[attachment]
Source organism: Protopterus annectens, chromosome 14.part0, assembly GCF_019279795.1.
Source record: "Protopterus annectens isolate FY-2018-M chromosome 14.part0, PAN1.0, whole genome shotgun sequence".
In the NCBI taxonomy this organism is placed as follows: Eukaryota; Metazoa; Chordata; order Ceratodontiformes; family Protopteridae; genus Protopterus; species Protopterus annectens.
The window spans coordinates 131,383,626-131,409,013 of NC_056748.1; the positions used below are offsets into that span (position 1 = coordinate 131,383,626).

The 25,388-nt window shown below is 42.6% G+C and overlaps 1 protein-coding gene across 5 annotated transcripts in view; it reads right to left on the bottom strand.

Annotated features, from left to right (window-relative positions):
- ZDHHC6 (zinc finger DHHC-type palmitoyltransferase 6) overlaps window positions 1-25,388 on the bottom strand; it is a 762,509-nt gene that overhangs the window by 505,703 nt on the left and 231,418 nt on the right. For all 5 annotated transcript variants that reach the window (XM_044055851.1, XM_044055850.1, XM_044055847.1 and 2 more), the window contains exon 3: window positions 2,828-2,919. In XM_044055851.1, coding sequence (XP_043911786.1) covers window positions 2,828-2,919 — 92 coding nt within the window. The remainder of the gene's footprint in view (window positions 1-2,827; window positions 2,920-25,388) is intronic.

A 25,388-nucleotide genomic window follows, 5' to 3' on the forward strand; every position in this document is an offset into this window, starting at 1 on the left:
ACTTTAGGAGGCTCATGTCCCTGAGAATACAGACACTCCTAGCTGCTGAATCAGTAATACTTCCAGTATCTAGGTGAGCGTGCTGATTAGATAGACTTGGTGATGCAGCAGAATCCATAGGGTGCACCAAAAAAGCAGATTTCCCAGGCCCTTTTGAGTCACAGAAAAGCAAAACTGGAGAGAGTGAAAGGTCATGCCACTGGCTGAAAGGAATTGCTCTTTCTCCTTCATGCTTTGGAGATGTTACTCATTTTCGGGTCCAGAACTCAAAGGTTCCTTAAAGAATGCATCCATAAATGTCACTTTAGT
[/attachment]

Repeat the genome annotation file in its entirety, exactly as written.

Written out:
Source organism: Protopterus annectens, chromosome 14.part0, assembly GCF_019279795.1.
Source record: "Protopterus annectens isolate FY-2018-M chromosome 14.part0, PAN1.0, whole genome shotgun sequence".
In the NCBI taxonomy this organism is placed as follows: Eukaryota; Metazoa; Chordata; order Ceratodontiformes; family Protopteridae; genus Protopterus; species Protopterus annectens.
The window spans coordinates 131,383,626-131,409,013 of NC_056748.1; the positions used below are offsets into that span (position 1 = coordinate 131,383,626).

The 25,388-nt window shown below is 42.6% G+C and overlaps 1 protein-coding gene across 5 annotated transcripts in view; it reads right to left on the bottom strand.

Annotated features, from left to right (window-relative positions):
- ZDHHC6 (zinc finger DHHC-type palmitoyltransferase 6) overlaps window positions 1-25,388 on the bottom strand; it is a 762,509-nt gene that overhangs the window by 505,703 nt on the left and 231,418 nt on the right. For all 5 annotated transcript variants that reach the window (XM_044055851.1, XM_044055850.1, XM_044055847.1 and 2 more), the window contains exon 3: window positions 2,828-2,919. In XM_044055851.1, coding sequence (XP_043911786.1) covers window positions 2,828-2,919 — 92 coding nt within the window. The remainder of the gene's footprint in view (window positions 1-2,827; window positions 2,920-25,388) is intronic.

A 25,388-nucleotide genomic window follows, 5' to 3' on the forward strand; every position in this document is an offset into this window, starting at 1 on the left:
ACTTTAGGAGGCTCATGTCCCTGAGAATACAGACACTCCTAGCTGCTGAATCAGTAATACTTCCAGTATCTAGGTGAGCGTGCTGATTAGATAGACTTGGTGATGCAGCAGAATCCATAGGGTGCACCAAAAAAGCAGATTTCCCAGGCCCTTTTGAGTCACAGAAAAGCAAAACTGGAGAGAGTGAAAGGTCATGCCACTGGCTGAAAGGAATTGCTCTTTCTCCTTCATGCTTTGGAGATGTTACTCATTTTCGGGTCCAGAACTCAAAGGTTCCTTAAAGAATGCATCCATAAATGTCACTTTAGT